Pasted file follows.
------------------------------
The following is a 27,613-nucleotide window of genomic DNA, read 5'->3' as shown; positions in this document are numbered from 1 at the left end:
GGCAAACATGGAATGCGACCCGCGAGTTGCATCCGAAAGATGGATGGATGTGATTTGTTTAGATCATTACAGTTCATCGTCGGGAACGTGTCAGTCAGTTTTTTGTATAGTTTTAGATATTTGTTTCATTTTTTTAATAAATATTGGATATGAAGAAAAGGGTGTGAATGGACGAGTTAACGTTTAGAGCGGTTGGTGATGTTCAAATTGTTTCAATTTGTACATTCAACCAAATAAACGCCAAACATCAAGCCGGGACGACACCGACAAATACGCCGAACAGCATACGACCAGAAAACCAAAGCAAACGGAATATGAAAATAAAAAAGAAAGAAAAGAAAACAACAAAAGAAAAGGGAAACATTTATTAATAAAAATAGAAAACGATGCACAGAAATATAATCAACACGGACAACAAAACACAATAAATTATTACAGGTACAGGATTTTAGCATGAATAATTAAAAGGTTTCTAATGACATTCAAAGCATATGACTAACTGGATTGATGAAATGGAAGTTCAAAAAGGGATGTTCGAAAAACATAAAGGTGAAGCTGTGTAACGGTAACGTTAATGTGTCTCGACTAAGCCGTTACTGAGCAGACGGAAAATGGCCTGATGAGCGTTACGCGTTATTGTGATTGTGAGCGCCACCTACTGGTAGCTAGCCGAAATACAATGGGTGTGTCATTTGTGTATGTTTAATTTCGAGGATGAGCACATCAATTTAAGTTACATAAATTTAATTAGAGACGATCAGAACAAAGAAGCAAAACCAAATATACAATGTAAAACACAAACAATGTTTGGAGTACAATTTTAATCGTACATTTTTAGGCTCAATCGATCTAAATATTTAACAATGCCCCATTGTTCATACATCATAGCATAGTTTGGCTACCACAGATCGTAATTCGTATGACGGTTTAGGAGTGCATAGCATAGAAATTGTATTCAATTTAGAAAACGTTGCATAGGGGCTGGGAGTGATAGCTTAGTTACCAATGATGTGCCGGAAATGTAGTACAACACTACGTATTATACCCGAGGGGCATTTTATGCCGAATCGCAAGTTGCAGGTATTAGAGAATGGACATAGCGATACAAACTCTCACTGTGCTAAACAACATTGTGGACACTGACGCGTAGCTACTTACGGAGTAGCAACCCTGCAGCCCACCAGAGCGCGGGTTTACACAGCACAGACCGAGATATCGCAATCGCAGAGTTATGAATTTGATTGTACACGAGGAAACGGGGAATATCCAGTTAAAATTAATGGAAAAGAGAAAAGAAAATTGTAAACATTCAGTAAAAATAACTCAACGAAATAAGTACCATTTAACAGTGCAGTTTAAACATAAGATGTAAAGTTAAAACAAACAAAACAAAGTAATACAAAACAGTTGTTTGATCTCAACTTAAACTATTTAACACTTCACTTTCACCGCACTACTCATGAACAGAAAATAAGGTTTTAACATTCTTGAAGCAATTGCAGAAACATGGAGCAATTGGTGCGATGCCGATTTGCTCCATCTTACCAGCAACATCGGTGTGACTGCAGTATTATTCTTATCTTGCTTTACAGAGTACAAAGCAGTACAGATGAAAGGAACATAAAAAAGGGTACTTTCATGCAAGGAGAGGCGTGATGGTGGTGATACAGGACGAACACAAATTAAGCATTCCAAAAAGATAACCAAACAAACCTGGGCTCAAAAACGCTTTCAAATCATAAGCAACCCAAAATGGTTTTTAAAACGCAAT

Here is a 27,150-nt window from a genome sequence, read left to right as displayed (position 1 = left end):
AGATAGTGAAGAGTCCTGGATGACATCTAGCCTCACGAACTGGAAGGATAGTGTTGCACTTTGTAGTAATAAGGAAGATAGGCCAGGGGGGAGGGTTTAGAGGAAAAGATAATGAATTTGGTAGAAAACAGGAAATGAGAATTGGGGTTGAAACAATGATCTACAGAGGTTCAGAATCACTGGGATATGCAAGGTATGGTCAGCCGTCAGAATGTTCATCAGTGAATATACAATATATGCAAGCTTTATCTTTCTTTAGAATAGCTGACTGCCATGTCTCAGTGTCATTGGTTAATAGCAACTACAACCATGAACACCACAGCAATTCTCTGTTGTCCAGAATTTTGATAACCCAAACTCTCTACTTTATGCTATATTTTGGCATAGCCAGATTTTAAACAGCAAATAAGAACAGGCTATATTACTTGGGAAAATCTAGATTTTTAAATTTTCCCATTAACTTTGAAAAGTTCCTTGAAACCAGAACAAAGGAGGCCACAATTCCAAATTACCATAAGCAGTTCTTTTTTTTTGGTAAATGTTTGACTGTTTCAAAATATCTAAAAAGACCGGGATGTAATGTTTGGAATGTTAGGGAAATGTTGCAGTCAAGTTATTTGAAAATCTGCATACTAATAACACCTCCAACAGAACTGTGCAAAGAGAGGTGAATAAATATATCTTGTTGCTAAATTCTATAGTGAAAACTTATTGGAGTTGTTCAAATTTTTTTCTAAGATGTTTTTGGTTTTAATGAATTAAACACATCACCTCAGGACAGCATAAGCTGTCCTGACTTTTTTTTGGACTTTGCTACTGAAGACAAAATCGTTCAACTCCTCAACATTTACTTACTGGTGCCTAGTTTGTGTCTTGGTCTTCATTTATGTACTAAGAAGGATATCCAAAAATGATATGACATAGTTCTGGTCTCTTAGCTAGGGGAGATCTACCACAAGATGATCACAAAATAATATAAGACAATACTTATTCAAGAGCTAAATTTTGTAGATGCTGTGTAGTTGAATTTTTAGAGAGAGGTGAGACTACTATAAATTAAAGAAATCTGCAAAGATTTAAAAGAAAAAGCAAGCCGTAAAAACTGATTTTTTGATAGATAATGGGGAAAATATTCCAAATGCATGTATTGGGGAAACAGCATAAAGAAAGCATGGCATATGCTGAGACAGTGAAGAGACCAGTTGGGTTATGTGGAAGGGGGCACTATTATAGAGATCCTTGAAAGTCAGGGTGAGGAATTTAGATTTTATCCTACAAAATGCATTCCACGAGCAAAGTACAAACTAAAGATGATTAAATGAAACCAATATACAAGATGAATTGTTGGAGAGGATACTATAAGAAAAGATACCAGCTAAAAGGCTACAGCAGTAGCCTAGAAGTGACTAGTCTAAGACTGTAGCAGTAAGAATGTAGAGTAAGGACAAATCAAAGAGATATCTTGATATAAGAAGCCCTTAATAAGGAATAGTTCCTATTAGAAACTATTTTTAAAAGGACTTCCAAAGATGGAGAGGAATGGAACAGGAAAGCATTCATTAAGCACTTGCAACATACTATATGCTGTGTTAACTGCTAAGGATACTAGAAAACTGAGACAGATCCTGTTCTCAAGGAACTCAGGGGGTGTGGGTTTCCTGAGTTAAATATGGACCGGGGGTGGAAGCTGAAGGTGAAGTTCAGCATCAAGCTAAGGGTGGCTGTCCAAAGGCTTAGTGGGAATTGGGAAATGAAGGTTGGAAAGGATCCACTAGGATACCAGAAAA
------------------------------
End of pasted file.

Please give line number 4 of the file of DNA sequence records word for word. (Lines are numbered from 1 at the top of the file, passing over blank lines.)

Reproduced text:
AGATAGTGAAGAGTCCTGGATGACATCTAGCCTCACGAACTGGAAGGATAGTGTTGCACTTTGTAGTAATAAGGAAGATAGGCCAGGGGGGAGGGTTTAGAGGAAAAGATAATGAATTTGGTAGAAAACAGGAAATGAGAATTGGGGTTGAAACAATGATCTACAGAGGTTCAGAATCACTGGGATATGCAAGGTATGGTCAGCCGTCAGAATGTTCATCAGTGAATATACAATATATGCAAGCTTTATCTTTCTTTAGAATAGCTGACTGCCATGTCTCAGTGTCATTGGTTAATAGCAACTACAACCATGAACACCACAGCAATTCTCTGTTGTCCAGAATTTTGATAACCCAAACTCTCTACTTTATGCTATATTTTGGCATAGCCAGATTTTAAACAGCAAATAAGAACAGGCTATATTACTTGGGAAAATCTAGATTTTTAAATTTTCCCATTAACTTTGAAAAGTTCCTTGAAACCAGAACAAAGGAGGCCACAATTCCAAATTACCATAAGCAGTTCTTTTTTTTTGGTAAATGTTTGACTGTTTCAAAATATCTAAAAAGACCGGGATGTAATGTTTGGAATGTTAGGGAAATGTTGCAGTCAAGTTATTTGAAAATCTGCATACTAATAACACCTCCAACAGAACTGTGCAAAGAGAGGTGAATAAATATATCTTGTTGCTAAATTCTATAGTGAAAACTTATTGGAGTTGTTCAAATTTTTTTCTAAGATGTTTTTGGTTTTAATGAATTAAACACATCACCTCAGGACAGCATAAGCTGTCCTGACTTTTTTTTGGACTTTGCTACTGAAGACAAAATCGTTCAACTCCTCAACATTTACTTACTGGTGCCTAGTTTGTGTCTTGGTCTTCATTTATGTACTAAGAAGGATATCCAAAAATGATATGACATAGTTCTGGTCTCTTAGCTAGGGGAGATCTACCACAAGATGATCACAAAATAATATAAGACAATACTTATTCAAGAGCTAAATTTTGTAGATGCTGTGTAGTTGAATTTTTAGAGAGAGGTGAGACTACTATAAATTAAAGAAATCTGCAAAGATTTAAAAGAAAAAGCAAGCCGTAAAAACTGATTTTTTGATAGATAATGGGGAAAATATTCCAAATGCATGTATTGGGGAAACAGCATAAAGAAAGCATGGCATATGCTGAGACAGTGAAGAGACCAGTTGGGTTATGTGGAAGGGGGCACTATTATAGAGATCCTTGAAAGTCAGGGTGAGGAATTTAGATTTTATCCTACAAAATGCATTCCACGAGCAAAGTACAAACTAAAGATGATTAAATGAAACCAATATACAAGATGAATTGTTGGAGAGGATACTATAAGAAAAGATACCAGCTAAAAGGCTACAGCAGTAGCCTAGAAGTGACTAGTCTAAGACTGTAGCAGTAAGAATGTAGAGTAAGGACAAATCAAAGAGATATCTTGATATAAGAAGCCCTTAATAAGGAATAGTTCCTATTAGAAACTATTTTTAAAAGGACTTCCAAAGATGGAGAGGAATGGAACAGGAAAGCATTCATTAAGCACTTGCAACATACTATATGCTGTGTTAACTGCTAAGGATACTAGAAAACTGAGACAGATCCTGTTCTCAAGGAACTCAGGGGGTGTGGGTTTCCTGAGTTAAATATGGACCGGGGGTGGAAGCTGAAGGTGAAGTTCAGCATCAAGCTAAGGGTGGCTGTCCAAAGGCTTAGTGGGAATTGGGAAATGAAGGTTGGAAAGGATCCACTAGGATACCAGAAAA